Some major oil companies, fearing a financial collapse, have asked the government for a support package that will help them navigate through this crisis. The government, however, might not have enough fiscal space to fund a bailout during a recession when the fiscal deficit will likely expand due to a decrease in revenues and an increase in public spending on health and social sectors. The government, however, can still provide relief to them by making the business environment more conducive for sustainable operations. This can be done by deregulating the downstream oil industry and setting attractive rules for its participants.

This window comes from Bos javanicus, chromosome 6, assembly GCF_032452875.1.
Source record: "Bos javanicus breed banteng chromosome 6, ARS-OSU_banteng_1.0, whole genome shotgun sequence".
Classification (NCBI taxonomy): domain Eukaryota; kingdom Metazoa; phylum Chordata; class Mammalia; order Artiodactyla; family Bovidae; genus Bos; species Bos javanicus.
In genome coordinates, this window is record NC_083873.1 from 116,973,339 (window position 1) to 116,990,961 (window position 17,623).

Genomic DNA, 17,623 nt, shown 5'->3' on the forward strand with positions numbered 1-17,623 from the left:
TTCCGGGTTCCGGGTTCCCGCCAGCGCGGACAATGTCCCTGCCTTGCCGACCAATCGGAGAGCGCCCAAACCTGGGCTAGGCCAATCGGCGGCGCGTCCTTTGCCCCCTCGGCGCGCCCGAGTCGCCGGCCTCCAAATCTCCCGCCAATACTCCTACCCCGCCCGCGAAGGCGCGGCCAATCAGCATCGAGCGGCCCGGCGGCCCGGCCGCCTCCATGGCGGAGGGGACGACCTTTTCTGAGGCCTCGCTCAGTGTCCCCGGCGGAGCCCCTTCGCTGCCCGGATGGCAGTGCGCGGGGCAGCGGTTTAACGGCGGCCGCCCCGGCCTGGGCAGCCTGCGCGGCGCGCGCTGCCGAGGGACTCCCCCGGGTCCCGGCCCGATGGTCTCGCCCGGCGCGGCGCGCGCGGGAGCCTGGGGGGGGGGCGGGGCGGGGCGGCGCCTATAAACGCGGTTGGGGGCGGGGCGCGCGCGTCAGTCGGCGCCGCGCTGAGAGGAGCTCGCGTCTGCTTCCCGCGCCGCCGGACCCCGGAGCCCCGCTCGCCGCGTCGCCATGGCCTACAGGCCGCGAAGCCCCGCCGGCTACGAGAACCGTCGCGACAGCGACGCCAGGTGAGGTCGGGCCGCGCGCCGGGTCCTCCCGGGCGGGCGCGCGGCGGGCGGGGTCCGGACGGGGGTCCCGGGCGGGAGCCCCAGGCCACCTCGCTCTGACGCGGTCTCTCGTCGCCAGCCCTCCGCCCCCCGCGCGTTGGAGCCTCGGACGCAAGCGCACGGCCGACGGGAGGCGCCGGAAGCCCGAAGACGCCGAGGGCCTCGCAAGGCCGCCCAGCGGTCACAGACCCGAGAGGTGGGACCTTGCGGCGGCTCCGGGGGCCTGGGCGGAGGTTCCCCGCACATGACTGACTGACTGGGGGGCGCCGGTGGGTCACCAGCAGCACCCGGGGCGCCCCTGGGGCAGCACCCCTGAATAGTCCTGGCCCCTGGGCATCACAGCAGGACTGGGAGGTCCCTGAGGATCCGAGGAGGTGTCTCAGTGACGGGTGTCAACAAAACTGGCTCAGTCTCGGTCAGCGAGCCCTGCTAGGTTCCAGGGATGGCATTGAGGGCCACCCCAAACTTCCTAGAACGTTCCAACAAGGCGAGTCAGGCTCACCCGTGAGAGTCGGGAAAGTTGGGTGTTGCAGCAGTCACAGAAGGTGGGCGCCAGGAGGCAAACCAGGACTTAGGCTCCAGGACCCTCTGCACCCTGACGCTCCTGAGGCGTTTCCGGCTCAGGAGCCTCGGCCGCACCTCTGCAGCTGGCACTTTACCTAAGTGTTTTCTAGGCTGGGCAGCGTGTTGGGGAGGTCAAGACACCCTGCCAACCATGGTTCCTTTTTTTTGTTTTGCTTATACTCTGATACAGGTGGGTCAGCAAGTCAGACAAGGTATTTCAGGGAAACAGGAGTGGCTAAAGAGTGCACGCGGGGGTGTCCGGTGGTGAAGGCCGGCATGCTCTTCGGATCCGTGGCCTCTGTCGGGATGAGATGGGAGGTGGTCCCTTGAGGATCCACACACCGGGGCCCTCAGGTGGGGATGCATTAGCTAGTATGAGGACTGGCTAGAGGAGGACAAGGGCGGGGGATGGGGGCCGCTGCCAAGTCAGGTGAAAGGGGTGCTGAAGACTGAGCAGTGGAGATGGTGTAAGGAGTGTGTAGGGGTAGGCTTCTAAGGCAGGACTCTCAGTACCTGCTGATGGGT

In dynamic global energy markets, crude oil moves frequently from one price point to another. The volatility has increased this year and oil prices can vastly vary on a daily basis. Any changes in the value of the US currency, in which all commodities are denominated, also influence oil prices in Pakistan.

Since petroleum product prices in the local market are linked with the previous month’s prices, they do not reflect the prevailing conditions in the global as well as domestic energy market. This disconnect creates all sorts of problems. To avoid this, the government should deregulate the prices and adopt a new mechanism that operates on the principles of a free market and without any government intervention. The authorities should join hands with the industry experts and the key stakeholders to develop an autonomous platform, such as an energy exchange, which will determine petroleum prices, preferably on a real-time basis.